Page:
In Constantineís Sword, Carroll excavated and explored a
long story of anti-Semitism in the Roman Catholic Church. Carroll has also gone
public with the story of his departure from the Catholic priesthood into the
world of professional writing. Now, in this book, Carroll says he sees reform
as the Churchís only way out of the sexual-abuse catastrophe.
Dramatically, he says, "Not only the discredited bishops who protected
abusive priests must go; the whole system that produced them must go." "A power
structure that is accountable only to itself will always end by abusing the
powerless. Even then, it will paternalistically ask to be trusted to repair
In seven chapters, the writer makes five proposals: from a call
for a new biblical literacy and Christology, to changes in Church power and
democracy, to reforming in repentance.
Carroll claims that Jesusí message is distorted and advocates scholarly
investigation. His ironic chapter entitled "The Holiness of Democracy" assumes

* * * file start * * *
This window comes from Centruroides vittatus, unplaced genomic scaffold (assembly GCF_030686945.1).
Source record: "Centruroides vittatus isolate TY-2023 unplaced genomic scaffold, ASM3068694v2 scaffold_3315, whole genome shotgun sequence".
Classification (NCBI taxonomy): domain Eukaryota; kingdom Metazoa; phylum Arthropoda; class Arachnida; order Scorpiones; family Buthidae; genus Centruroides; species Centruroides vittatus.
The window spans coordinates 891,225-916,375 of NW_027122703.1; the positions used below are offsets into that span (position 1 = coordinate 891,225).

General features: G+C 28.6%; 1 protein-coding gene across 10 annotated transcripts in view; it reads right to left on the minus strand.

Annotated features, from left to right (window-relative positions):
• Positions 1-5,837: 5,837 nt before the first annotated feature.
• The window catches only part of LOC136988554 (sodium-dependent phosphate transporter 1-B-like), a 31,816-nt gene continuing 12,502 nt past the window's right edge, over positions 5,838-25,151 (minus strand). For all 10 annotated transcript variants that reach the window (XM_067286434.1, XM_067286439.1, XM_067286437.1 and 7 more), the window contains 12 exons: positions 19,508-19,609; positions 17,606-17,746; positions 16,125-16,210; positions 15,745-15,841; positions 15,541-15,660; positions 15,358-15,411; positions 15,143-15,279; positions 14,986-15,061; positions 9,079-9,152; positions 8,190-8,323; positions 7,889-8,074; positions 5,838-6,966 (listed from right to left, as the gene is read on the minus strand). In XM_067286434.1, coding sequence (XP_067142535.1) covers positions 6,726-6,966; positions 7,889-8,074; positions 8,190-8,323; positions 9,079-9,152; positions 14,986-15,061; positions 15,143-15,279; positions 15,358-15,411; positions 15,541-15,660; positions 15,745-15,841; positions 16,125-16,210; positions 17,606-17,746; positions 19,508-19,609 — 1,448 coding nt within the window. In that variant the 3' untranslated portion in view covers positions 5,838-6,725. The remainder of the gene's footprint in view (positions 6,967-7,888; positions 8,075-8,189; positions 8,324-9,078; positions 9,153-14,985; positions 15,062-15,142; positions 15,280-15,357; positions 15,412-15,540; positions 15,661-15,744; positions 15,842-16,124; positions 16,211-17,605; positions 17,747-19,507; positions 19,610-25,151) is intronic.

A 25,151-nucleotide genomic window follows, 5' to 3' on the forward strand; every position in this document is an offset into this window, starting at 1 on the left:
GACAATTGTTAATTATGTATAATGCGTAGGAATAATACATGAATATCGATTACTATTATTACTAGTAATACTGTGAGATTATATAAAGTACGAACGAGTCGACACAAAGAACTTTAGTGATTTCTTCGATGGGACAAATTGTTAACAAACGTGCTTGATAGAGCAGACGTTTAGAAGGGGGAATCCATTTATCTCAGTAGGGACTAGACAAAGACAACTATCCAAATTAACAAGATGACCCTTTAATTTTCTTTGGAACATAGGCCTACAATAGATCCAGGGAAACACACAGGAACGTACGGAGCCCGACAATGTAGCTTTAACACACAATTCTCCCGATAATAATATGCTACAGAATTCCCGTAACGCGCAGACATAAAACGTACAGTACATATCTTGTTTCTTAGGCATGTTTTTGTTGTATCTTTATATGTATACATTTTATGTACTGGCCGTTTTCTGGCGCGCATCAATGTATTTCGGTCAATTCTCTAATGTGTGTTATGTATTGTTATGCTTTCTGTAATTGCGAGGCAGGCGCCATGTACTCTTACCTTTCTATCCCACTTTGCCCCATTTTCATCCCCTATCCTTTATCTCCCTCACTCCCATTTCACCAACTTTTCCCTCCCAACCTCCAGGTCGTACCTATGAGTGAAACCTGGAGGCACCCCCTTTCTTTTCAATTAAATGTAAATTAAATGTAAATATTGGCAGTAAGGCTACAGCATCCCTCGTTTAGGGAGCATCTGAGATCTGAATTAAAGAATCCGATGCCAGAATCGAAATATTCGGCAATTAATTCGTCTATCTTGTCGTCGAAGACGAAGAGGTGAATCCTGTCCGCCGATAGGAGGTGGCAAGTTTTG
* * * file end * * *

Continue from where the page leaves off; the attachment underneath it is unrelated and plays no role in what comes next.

a revolution in the Churchís calcified system of power and authority.
"When children become sexually vulnerable to disturbed men, we are
an inch away from the question of what those men, and also their protectors,
make of women," Carroll charges.
Clearly, Carroll wrestles with reform in the Church while it is
in the middle of systemic decay, and proposes a Vatican III to usher in a new
era of participation and democracy in the Church. With a fervor as intense as
the quest for good over evil, Carroll points out that parishioners, priests
and bishops must make a choice toward a new Catholic Church. He makes much of
lay initiatives for change in groups like Voice of the Faithful.
For this reader, Carrollís confrontational call for change in the
Church is another negative voice in an already saturated media milieu. Although
I found Carrollís review of Church history rigorous and his analysis of the
great issues that must be faced pointed, his language will only make Church
leaders more defensive.
Nevertheless, his call for a truly ecumenical council is worthy
of merit. Bringing together the minds and hearts of men and women who love the
universal Catholic Church is an idea whose time has come.
You can order TOWARD A NEW CATHOLIC CHURCH: The Promise of Reform
from St. Francis